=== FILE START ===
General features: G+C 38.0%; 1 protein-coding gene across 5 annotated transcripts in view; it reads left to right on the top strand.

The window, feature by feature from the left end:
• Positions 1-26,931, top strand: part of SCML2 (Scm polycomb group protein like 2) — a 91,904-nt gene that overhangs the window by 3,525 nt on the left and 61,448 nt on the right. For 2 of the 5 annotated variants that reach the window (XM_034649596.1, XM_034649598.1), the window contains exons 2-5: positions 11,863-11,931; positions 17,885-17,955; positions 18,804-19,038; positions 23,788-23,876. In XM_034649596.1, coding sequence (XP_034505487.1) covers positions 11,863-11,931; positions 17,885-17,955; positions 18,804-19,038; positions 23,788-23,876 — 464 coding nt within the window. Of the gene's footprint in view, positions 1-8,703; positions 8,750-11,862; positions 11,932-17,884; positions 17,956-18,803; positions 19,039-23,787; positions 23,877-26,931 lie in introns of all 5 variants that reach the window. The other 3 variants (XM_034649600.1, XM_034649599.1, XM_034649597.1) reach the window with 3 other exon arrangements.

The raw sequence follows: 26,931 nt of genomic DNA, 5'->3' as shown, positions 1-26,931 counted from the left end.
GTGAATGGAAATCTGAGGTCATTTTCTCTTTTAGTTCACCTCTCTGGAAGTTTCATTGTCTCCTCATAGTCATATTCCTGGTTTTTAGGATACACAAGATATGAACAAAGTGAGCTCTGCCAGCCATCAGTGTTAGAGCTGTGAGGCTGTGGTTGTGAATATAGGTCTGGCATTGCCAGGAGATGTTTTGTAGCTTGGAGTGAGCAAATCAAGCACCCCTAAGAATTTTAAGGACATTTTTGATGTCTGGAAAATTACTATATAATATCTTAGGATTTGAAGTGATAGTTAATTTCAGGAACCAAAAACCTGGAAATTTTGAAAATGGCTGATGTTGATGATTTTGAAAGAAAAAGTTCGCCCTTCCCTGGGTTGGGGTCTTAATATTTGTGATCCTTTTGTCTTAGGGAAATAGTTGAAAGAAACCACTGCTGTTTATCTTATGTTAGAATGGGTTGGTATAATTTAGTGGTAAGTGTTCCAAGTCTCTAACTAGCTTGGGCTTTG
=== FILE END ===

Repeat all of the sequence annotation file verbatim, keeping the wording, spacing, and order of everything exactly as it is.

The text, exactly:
General features: G+C 38.0%; 1 protein-coding gene across 5 annotated transcripts in view; it reads left to right on the top strand.

The window, feature by feature from the left end:
• Positions 1-26,931, top strand: part of SCML2 (Scm polycomb group protein like 2) — a 91,904-nt gene that overhangs the window by 3,525 nt on the left and 61,448 nt on the right. For 2 of the 5 annotated variants that reach the window (XM_034649596.1, XM_034649598.1), the window contains exons 2-5: positions 11,863-11,931; positions 17,885-17,955; positions 18,804-19,038; positions 23,788-23,876. In XM_034649596.1, coding sequence (XP_034505487.1) covers positions 11,863-11,931; positions 17,885-17,955; positions 18,804-19,038; positions 23,788-23,876 — 464 coding nt within the window. Of the gene's footprint in view, positions 1-8,703; positions 8,750-11,862; positions 11,932-17,884; positions 17,956-18,803; positions 19,039-23,787; positions 23,877-26,931 lie in introns of all 5 variants that reach the window. The other 3 variants (XM_034649600.1, XM_034649599.1, XM_034649597.1) reach the window with 3 other exon arrangements.

The raw sequence follows: 26,931 nt of genomic DNA, 5'->3' as shown, positions 1-26,931 counted from the left end.
GTGAATGGAAATCTGAGGTCATTTTCTCTTTTAGTTCACCTCTCTGGAAGTTTCATTGTCTCCTCATAGTCATATTCCTGGTTTTTAGGATACACAAGATATGAACAAAGTGAGCTCTGCCAGCCATCAGTGTTAGAGCTGTGAGGCTGTGGTTGTGAATATAGGTCTGGCATTGCCAGGAGATGTTTTGTAGCTTGGAGTGAGCAAATCAAGCACCCCTAAGAATTTTAAGGACATTTTTGATGTCTGGAAAATTACTATATAATATCTTAGGATTTGAAGTGATAGTTAATTTCAGGAACCAAAAACCTGGAAATTTTGAAAATGGCTGATGTTGATGATTTTGAAAGAAAAAGTTCGCCCTTCCCTGGGTTGGGGTCTTAATATTTGTGATCCTTTTGTCTTAGGGAAATAGTTGAAAGAAACCACTGCTGTTTATCTTATGTTAGAATGGGTTGGTATAATTTAGTGGTAAGTGTTCCAAGTCTCTAACTAGCTTGGGCTTTG